Australian police foils Islamic State terror plot

Australia police foild terror plot
Australia police foild terror plot
Australian Federal Police Acting Commissioner Andrew Colvin (L) speaks during a press conference as NSW Police Commissioner Andrew Scipione listens, in Sydney, on September 18, 2014 ( William West (AFP) )

Australian police have carried out major anti-terror raids triggered by a call from a senior Islamic State militant for “demonstration killings”, Prime Minister Tony Abbott says.

The raids, involving at least 800 heavily-armed officers, took place in Brisbane and Sydney.

Fifteen people were arrested and one person has been charged with conspiracy to prepare a terrorist attack.

Police say the anti-terror operation was the largest in Australian history.

Reports in the Australian media said a plot involved beheading a random member of the public after draping them in an Islamic State flag.

Addressing a press conference, Mr Abbott said “direct exhortations were coming from an Australian who is apparently quite senior in ISIL (Islamic State) to networks of support back in Australia to conduct demonstration killings here in this country”.

“So this is not just suspicion, this is intent and that’s why the police and security agencies decided to act in the way they have.”

Mr Abbott did not name the Australian concerned. Police last week issued an arrest warrant for former bouncer Mohammad Ali Baryalei, described by local media as Australia’s most senior IS member.
In recent weeks, IS has released video footage showing three foreign nationals seized in Syria being beheaded.

‘Random attacks’

The raids began early on Thursday, with officers executing 25 search warrants across 12 Sydney suburbs.

They followed investigations into a Sydney-based group “alleged to have the intent to carry out random attacks on individuals” in Australia, the Australia Federal Police said in a statement.
“The police activity today was about preventing this group at the earliest possible opportunity and ensuring their plans did not come to fruition,” Acting AFP Commissioner Andrew Colvin said.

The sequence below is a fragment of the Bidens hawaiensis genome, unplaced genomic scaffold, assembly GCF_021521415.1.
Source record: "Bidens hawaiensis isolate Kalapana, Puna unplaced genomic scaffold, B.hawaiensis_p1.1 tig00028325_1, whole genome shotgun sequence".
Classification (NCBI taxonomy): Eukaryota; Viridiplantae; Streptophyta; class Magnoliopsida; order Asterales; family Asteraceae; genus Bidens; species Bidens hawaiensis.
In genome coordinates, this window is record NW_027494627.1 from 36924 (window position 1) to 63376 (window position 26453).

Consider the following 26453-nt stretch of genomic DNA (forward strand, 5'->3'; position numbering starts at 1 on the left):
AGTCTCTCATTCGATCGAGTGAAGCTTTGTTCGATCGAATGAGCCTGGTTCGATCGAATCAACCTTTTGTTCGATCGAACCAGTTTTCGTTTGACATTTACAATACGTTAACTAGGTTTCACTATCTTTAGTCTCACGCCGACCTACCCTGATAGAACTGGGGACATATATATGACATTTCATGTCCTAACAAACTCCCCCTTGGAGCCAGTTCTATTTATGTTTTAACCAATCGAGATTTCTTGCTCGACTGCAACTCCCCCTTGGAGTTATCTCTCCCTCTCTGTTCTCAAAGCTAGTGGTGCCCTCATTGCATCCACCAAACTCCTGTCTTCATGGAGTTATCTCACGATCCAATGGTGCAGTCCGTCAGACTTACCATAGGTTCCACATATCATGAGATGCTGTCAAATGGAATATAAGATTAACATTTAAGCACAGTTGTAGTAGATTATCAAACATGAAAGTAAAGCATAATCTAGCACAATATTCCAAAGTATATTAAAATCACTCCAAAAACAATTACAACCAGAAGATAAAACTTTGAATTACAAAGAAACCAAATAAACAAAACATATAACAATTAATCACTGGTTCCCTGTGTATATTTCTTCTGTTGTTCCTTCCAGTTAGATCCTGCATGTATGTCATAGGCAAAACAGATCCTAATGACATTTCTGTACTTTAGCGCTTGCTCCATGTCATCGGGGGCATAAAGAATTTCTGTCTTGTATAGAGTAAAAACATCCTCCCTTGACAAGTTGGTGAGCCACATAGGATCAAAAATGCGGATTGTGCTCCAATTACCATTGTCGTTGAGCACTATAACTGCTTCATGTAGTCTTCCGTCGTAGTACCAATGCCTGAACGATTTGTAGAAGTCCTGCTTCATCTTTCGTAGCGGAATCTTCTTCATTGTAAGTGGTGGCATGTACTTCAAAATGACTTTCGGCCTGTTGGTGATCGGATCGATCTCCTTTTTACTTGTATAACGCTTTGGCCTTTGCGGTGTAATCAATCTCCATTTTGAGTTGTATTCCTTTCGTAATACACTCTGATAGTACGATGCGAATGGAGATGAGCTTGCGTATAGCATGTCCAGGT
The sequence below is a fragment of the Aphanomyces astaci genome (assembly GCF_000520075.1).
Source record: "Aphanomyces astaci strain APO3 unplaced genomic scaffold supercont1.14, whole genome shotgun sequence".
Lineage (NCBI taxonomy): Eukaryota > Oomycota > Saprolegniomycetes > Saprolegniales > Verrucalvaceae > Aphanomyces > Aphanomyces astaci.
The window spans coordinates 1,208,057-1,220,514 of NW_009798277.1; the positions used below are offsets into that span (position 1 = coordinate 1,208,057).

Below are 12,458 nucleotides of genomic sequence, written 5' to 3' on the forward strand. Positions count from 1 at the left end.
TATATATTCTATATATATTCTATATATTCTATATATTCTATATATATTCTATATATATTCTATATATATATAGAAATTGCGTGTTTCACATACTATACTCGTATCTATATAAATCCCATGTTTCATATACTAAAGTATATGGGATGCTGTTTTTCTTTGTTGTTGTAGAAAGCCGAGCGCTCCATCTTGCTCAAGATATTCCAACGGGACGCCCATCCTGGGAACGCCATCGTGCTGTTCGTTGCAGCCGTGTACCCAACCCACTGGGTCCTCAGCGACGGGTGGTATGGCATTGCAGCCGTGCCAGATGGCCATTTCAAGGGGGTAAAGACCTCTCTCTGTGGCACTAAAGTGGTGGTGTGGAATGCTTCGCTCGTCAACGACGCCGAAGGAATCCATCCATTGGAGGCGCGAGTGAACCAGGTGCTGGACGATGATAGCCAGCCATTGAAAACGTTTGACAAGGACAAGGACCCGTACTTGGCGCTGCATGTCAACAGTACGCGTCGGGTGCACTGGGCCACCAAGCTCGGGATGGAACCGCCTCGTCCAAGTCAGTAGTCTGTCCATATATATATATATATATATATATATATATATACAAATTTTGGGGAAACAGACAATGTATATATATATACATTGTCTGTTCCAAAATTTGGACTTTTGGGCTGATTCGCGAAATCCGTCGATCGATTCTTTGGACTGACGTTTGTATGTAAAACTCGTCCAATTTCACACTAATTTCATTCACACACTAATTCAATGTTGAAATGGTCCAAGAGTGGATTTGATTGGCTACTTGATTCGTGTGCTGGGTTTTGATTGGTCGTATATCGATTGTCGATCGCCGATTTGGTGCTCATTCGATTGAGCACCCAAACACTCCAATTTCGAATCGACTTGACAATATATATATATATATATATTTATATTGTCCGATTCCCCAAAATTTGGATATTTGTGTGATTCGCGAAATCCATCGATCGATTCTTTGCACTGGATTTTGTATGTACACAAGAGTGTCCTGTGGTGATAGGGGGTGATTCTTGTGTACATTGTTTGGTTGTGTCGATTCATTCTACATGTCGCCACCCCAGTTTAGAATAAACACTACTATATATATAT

One of the arrested men, Omarjan Azari, 22, later appeared in a Sydney court charged with conspiracy to prepare for a terrorist attack.

Prosecutor Michael Allnutt said Mr Azari planned to commit “extremely serious” offences “clearly designed to shock, horrify and terrify” the public.

Raids in Brisbane were not “directly linked” to the Sydney operation but related to a raid last week on an Islamic centre that led to two men being charged with terrorism offences, Mr Colvin said.

Last week, Australia raised its terror threat level to high amid concerns of the growing number of Australians “working with, connected to or inspired by” Islamist groups.

Officials say dozens of Australians have gone to fight in the Middle East for jihadist groups such as Islamic State and Jabhat al-Nusra (also known as the al-Nusra Front).

At least 60 Australians are believed to be fighting with jihadist groups in Syria and northern Iraq, and 15 Australians have been killed so far in these conflicts, including two suicide bombers.

About 100 more Australians are thought to be actively supporting these groups, police say.

Officials are worried about the impact of both returning fighters and supporters of these groups on domestic security.

It is the first time Australia’s threat level has moved from medium to high – the second-highest rank – since the system was introduced in 2003.

“Medium” means an attack could occur. “High” means an attack is likely and “extreme” means an attack is imminent or has occurred.

Australia has also recently committed troops to the fight against Islamic State.

Mr Abbott, who has been spending a week in an indigenous area in northern Australia, is heading back south to see off departing troops

Analysis: BBC’s Jon Donnison in Sydney

The news of an alleged plot to publicly behead a random Australian will shock many people here, including the vast majority of this country’s long-established moderate Muslim community.

Many Muslims are unhappy with what’s going on in Iraq and Syria but would never resort to violence. These raids risk antagonising the broader Islamic community.

But Australia, like many countries including Britain, is worried about the threat from Islamic State, not just abroad but at home. More than a decade on from Australia’s support for the US-led war in Iraq, the country finds itself embroiled in a conflict that is far from over.

Tony Abbott this week announced he is sending 600 troops to the Middle East to assist in the fight against Islamic State. Security forces clearly face a battle at home too.